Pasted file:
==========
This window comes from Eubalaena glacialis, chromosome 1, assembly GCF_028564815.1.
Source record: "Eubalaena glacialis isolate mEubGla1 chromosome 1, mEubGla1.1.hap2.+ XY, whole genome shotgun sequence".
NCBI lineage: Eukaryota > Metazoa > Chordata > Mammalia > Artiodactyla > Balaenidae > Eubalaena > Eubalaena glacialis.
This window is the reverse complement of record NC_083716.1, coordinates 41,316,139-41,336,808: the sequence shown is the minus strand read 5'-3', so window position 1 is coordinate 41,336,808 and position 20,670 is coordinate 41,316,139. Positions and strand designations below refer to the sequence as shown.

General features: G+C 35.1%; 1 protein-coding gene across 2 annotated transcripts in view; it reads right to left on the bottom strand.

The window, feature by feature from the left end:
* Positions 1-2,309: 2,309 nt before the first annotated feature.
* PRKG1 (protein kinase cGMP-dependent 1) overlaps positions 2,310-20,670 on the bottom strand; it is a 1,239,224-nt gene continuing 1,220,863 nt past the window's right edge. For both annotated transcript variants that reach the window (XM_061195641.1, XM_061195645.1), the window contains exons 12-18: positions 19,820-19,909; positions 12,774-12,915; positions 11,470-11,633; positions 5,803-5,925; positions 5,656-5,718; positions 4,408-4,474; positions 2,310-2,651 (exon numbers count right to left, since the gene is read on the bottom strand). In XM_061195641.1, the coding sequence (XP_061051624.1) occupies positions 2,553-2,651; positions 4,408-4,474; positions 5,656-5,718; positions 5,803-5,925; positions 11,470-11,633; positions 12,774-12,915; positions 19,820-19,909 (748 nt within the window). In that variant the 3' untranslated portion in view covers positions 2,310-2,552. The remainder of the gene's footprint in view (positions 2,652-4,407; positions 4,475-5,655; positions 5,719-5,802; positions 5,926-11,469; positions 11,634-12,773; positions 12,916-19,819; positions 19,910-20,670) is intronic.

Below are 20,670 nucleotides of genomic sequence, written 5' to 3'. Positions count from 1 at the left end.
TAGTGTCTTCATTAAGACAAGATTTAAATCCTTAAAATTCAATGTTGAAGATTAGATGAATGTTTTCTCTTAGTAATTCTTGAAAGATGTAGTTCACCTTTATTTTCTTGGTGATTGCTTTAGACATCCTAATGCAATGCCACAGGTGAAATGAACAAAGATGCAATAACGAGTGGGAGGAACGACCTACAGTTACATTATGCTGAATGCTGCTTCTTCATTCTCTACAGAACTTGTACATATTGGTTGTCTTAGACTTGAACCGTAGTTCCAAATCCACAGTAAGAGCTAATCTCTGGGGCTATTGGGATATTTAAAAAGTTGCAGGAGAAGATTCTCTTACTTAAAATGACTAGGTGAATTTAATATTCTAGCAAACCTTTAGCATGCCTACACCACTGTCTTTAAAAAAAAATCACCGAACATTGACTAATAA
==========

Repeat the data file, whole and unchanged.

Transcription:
This window comes from Eubalaena glacialis, chromosome 1, assembly GCF_028564815.1.
Source record: "Eubalaena glacialis isolate mEubGla1 chromosome 1, mEubGla1.1.hap2.+ XY, whole genome shotgun sequence".
NCBI lineage: Eukaryota > Metazoa > Chordata > Mammalia > Artiodactyla > Balaenidae > Eubalaena > Eubalaena glacialis.
This window is the reverse complement of record NC_083716.1, coordinates 41,316,139-41,336,808: the sequence shown is the minus strand read 5'-3', so window position 1 is coordinate 41,336,808 and position 20,670 is coordinate 41,316,139. Positions and strand designations below refer to the sequence as shown.

General features: G+C 35.1%; 1 protein-coding gene across 2 annotated transcripts in view; it reads right to left on the bottom strand.

The window, feature by feature from the left end:
* Positions 1-2,309: 2,309 nt before the first annotated feature.
* PRKG1 (protein kinase cGMP-dependent 1) overlaps positions 2,310-20,670 on the bottom strand; it is a 1,239,224-nt gene continuing 1,220,863 nt past the window's right edge. For both annotated transcript variants that reach the window (XM_061195641.1, XM_061195645.1), the window contains exons 12-18: positions 19,820-19,909; positions 12,774-12,915; positions 11,470-11,633; positions 5,803-5,925; positions 5,656-5,718; positions 4,408-4,474; positions 2,310-2,651 (exon numbers count right to left, since the gene is read on the bottom strand). In XM_061195641.1, the coding sequence (XP_061051624.1) occupies positions 2,553-2,651; positions 4,408-4,474; positions 5,656-5,718; positions 5,803-5,925; positions 11,470-11,633; positions 12,774-12,915; positions 19,820-19,909 (748 nt within the window). In that variant the 3' untranslated portion in view covers positions 2,310-2,552. The remainder of the gene's footprint in view (positions 2,652-4,407; positions 4,475-5,655; positions 5,719-5,802; positions 5,926-11,469; positions 11,634-12,773; positions 12,916-19,819; positions 19,910-20,670) is intronic.

Below are 20,670 nucleotides of genomic sequence, written 5' to 3'. Positions count from 1 at the left end.
TAGTGTCTTCATTAAGACAAGATTTAAATCCTTAAAATTCAATGTTGAAGATTAGATGAATGTTTTCTCTTAGTAATTCTTGAAAGATGTAGTTCACCTTTATTTTCTTGGTGATTGCTTTAGACATCCTAATGCAATGCCACAGGTGAAATGAACAAAGATGCAATAACGAGTGGGAGGAACGACCTACAGTTACATTATGCTGAATGCTGCTTCTTCATTCTCTACAGAACTTGTACATATTGGTTGTCTTAGACTTGAACCGTAGTTCCAAATCCACAGTAAGAGCTAATCTCTGGGGCTATTGGGATATTTAAAAAGTTGCAGGAGAAGATTCTCTTACTTAAAATGACTAGGTGAATTTAATATTCTAGCAAACCTTTAGCATGCCTACACCACTGTCTTTAAAAAAAAATCACCGAACATTGACTAATAA